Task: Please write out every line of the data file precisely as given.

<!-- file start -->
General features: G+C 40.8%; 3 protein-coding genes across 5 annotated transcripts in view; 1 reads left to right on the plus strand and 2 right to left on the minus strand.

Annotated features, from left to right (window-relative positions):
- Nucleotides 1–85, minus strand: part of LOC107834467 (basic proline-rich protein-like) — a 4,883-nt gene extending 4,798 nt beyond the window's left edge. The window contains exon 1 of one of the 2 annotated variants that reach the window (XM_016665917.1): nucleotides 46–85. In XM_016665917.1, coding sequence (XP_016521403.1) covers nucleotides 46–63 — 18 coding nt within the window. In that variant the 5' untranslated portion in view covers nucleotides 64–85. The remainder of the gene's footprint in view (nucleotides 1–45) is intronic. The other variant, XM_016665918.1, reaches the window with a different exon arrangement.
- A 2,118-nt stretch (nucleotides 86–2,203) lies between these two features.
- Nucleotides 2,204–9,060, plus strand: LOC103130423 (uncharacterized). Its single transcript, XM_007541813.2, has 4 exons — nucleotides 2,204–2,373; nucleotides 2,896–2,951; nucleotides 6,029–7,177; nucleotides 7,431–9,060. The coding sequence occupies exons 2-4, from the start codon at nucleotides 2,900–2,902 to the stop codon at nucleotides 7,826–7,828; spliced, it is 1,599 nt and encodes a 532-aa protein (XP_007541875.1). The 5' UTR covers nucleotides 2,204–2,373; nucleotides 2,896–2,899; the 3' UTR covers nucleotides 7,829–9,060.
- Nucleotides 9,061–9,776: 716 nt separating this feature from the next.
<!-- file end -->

General features: G+C 40.8%; 3 protein-coding genes across 5 annotated transcripts in view; 1 reads left to right on the plus strand and 2 right to left on the minus strand.

Annotated features, from left to right (window-relative positions):
- Nucleotides 1–85, minus strand: part of LOC107834467 (basic proline-rich protein-like) — a 4,883-nt gene extending 4,798 nt beyond the window's left edge. The window contains exon 1 of one of the 2 annotated variants that reach the window (XM_016665917.1): nucleotides 46–85. In XM_016665917.1, coding sequence (XP_016521403.1) covers nucleotides 46–63 — 18 coding nt within the window. In that variant the 5' untranslated portion in view covers nucleotides 64–85. The remainder of the gene's footprint in view (nucleotides 1–45) is intronic. The other variant, XM_016665918.1, reaches the window with a different exon arrangement.
- A 2,118-nt stretch (nucleotides 86–2,203) lies between these two features.
- Nucleotides 2,204–9,060, plus strand: LOC103130423 (uncharacterized). Its single transcript, XM_007541813.2, has 4 exons — nucleotides 2,204–2,373; nucleotides 2,896–2,951; nucleotides 6,029–7,177; nucleotides 7,431–9,060. The coding sequence occupies exons 2-4, from the start codon at nucleotides 2,900–2,902 to the stop codon at nucleotides 7,826–7,828; spliced, it is 1,599 nt and encodes a 532-aa protein (XP_007541875.1). The 5' UTR covers nucleotides 2,204–2,373; nucleotides 2,896–2,899; the 3' UTR covers nucleotides 7,829–9,060.
- Nucleotides 9,061–9,776: 716 nt separating this feature from the next.